Dogs may feel `love` for their owners: scientists
Dogs are not only loyal companions, they may also feel love for their owners, scientists say.
London: Dogs are not only loyal companions, they may also feel love for their owners, scientists say.
Researchers at Emory University in Atlanta, Georgia, trained more than a dozen dogs to cope with noisy magnetic resonance imaging (MRI) scanners.
This allowed scientists to get clear images of canine brains because the animals had not been sedated.
Initial analysis suggested the bond between dog and owner may go further than a need for security and food and extend to emotions comparable to human affection, scientists said.
"We can really begin to understand what a dog is thinking [using a scanner] rather than infer it from their behaviour," said neuroscientist Gregory Berns.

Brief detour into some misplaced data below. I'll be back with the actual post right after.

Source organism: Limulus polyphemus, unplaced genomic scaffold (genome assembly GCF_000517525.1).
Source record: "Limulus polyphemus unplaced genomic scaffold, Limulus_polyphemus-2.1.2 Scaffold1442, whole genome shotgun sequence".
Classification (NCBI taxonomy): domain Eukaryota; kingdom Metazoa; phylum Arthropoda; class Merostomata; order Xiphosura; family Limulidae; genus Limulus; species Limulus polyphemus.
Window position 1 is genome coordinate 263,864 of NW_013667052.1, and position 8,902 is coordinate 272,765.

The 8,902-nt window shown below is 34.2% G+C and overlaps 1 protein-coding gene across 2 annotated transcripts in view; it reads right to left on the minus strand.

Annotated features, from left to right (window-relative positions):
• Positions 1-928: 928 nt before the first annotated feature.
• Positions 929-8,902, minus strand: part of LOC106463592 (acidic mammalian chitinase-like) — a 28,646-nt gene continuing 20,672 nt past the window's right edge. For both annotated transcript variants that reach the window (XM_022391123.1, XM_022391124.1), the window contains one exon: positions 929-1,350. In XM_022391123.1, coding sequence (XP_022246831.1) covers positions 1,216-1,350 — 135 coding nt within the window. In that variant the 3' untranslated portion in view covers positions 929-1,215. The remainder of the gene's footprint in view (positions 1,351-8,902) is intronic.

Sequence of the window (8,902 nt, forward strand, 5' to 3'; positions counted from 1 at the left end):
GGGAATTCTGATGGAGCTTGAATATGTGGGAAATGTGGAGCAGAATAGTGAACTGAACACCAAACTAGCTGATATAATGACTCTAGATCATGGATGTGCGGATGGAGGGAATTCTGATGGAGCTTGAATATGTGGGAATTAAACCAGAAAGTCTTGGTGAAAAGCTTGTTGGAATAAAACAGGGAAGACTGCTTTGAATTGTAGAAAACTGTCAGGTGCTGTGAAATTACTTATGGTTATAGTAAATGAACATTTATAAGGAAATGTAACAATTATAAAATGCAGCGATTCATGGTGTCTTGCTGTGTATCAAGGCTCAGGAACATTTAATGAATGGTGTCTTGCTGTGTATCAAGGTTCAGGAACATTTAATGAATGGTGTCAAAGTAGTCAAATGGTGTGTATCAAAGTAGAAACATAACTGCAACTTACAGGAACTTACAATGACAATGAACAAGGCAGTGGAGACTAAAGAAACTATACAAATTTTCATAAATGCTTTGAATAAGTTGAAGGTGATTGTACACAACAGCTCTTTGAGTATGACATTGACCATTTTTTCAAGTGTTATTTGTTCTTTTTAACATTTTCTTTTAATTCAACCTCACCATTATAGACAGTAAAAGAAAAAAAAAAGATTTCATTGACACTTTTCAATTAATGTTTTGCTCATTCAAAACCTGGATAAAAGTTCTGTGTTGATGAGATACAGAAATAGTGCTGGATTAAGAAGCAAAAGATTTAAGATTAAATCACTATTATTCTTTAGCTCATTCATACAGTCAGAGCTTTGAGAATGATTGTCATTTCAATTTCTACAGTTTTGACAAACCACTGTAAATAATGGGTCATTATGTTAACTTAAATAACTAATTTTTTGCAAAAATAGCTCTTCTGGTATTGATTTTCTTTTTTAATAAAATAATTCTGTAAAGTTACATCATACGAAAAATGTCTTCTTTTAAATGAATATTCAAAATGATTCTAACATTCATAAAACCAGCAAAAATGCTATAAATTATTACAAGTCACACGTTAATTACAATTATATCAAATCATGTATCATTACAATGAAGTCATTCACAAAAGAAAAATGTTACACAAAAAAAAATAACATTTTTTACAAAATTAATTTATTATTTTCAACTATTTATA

Berns worked with a trainer to teach Callie, a nine-month-old rescue dog, and McKenzie, a three-year-old collie, to lie in an MRI machine, `The Sunday Times` reported.
"I thought that if military dogs can be trained to work in dangerous areas and jump out of helicopters then surely we could train them to sit still inside an MRI scanner," Berns said.
Using hand signals to indicate the dogs were about to receive a food treat, Berns and his team showed that the caudate nucleus, a part of the brain associated with positive emotions, was similar in dogs and humans.
Researchers will now analyse brain scans from dogs offered treats by strangers and machines.
"If, as many scientists have argued in the past, it is all simply about [getting] food for dogs then the reaction in their brains would be the same no matter who or what is offering them the food," said Berns.
"We hope to show that they love us for things far beyond food, basically the same things that humans love us for. Things like social comfort and social bonds," Berns said.